- pulling and pushing creates merge commits
- can't pull with local changes
As is already in the mailing list solved here for pulling:
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git config --global pull.rebase true
(enable automatic rebase of your local commits when pulling = pull and then try to put your local commits on top of that)
let me also add another setting that will allow pulls with local changes (preserving them):
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git config --global rebase.autoStash true
(combined with the previous setting, automatically stash before pull and automatically stash pop after pull.... stash = a special stack dedicated to storing local changes)
That's it! That solves two most discussed issues! The only remaining issue that I remember from the earlier discussions is that you can't have sequential numerical commit IDs. That a design decision, I'm not knowledgeable enough to explain it properly. Of course, you can try numbering the commits in the commit messages themselves, but of all the Github projects I know that did it, none do it anymore; they've all dropped the approach, probably because it doesn't bring much use.
For me the TortoiseGit is a bit convoluted (especially when compared to TortoiseSVN) for the user while actually limiting the possible options. At work I handle git 95 % of time in the Linux terminal (we only use Git), for my pet projects at home I use GitKraken on Windows. If there is any user info you'd like to know about Git, I can try to answer. I'm self-taught, but can try.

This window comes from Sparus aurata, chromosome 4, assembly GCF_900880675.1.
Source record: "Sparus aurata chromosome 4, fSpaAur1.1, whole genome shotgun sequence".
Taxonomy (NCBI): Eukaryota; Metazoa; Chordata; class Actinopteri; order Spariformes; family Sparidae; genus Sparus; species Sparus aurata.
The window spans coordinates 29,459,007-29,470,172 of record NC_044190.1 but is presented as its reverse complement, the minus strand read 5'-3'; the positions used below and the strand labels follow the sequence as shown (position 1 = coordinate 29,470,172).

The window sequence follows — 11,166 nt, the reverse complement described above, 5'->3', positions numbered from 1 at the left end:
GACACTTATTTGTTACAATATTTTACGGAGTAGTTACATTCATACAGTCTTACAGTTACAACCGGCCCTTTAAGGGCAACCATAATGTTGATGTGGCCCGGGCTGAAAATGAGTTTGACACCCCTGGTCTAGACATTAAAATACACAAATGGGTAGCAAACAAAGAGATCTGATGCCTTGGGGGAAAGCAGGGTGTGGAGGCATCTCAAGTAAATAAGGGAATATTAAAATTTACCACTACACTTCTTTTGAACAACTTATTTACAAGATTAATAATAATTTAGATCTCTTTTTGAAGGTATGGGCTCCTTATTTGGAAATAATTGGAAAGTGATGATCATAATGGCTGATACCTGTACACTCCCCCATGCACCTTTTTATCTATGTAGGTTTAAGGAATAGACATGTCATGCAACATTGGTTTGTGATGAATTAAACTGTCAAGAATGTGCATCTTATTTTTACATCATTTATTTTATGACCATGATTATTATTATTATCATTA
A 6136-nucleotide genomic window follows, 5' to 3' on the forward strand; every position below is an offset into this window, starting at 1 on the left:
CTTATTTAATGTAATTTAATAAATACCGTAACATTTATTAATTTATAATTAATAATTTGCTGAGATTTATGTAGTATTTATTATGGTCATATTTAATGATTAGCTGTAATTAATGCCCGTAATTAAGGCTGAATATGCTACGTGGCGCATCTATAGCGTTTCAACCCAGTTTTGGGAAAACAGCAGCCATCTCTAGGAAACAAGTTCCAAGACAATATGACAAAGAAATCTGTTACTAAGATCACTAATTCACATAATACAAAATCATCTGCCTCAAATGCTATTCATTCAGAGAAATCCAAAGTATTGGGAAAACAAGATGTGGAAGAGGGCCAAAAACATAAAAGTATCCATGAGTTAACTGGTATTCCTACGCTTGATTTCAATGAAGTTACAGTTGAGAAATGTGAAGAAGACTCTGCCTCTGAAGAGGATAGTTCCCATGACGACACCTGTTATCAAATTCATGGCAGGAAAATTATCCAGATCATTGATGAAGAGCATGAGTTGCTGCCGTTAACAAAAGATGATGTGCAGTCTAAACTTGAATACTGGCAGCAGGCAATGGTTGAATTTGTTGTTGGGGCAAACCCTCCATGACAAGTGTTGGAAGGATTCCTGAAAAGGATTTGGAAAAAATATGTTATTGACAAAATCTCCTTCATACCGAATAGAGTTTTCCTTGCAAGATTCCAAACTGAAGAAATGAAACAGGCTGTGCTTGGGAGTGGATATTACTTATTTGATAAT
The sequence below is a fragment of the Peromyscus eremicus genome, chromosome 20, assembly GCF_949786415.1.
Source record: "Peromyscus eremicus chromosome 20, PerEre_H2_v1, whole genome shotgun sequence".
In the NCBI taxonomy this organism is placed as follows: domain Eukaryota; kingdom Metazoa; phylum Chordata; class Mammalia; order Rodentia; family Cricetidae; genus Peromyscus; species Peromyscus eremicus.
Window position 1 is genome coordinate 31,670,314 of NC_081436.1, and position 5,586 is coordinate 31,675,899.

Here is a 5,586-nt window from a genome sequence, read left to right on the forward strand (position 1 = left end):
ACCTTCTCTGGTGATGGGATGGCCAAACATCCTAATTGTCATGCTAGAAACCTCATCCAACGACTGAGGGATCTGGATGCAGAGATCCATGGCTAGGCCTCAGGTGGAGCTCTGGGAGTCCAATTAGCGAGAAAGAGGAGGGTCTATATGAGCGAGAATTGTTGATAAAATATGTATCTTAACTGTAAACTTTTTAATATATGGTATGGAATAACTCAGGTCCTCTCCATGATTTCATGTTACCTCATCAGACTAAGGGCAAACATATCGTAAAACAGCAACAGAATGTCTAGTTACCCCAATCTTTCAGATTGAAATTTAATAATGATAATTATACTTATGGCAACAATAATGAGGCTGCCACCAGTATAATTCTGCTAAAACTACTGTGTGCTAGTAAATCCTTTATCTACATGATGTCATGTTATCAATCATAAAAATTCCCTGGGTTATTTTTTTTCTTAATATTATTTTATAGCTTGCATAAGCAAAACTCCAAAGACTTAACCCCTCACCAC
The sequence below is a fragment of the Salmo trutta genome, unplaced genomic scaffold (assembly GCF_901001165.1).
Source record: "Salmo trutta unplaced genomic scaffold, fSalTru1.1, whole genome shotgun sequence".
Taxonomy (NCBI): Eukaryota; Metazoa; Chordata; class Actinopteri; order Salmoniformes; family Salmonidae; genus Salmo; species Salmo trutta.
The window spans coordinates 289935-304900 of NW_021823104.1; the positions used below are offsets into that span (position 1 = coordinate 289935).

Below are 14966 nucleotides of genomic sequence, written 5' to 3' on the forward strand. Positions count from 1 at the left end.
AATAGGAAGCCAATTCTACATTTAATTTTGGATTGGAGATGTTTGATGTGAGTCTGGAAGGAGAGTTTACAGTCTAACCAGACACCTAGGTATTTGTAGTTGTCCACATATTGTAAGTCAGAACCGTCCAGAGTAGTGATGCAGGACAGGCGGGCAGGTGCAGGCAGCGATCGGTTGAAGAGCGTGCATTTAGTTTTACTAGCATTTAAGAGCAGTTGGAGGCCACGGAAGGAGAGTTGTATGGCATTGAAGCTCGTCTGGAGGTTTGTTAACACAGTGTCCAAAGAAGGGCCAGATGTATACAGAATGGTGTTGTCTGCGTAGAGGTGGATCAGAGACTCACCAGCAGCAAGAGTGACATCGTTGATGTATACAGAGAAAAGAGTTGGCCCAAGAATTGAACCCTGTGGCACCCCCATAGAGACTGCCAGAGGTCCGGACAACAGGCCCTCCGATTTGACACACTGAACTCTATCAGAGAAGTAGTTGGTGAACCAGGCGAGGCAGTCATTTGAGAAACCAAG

To add a little bit on the weights in favour of Git (as nobody or not many seems to be doing this on the mailing lists) -
- branches are cheap, simple and quick
- interactive rebase is a great tool for coding your stuff now and reorganizing it into better shape later (just before you push/send a PR)
- the inclusion of local repo is ingenious - you can code on the bus or on the plane (or on a conference that has spotty connection)
- you can have e.g. 3 different parts of one file being worked on and commit only one part you want, keeping the rest for later commits (git add -p)
- tons of small projects, but also large operating systems use git as a version control system
My last sentence: Git feels extremely weird and unwieldy if you want to use it like SVN. SVN is outright impossible to use like Git.
There is a learning curve to Git. I only had experience with SVN and it took me about 3 days in Git to learn the basic everyday stuff. There is a great free book Pro Git that can teach you a lot.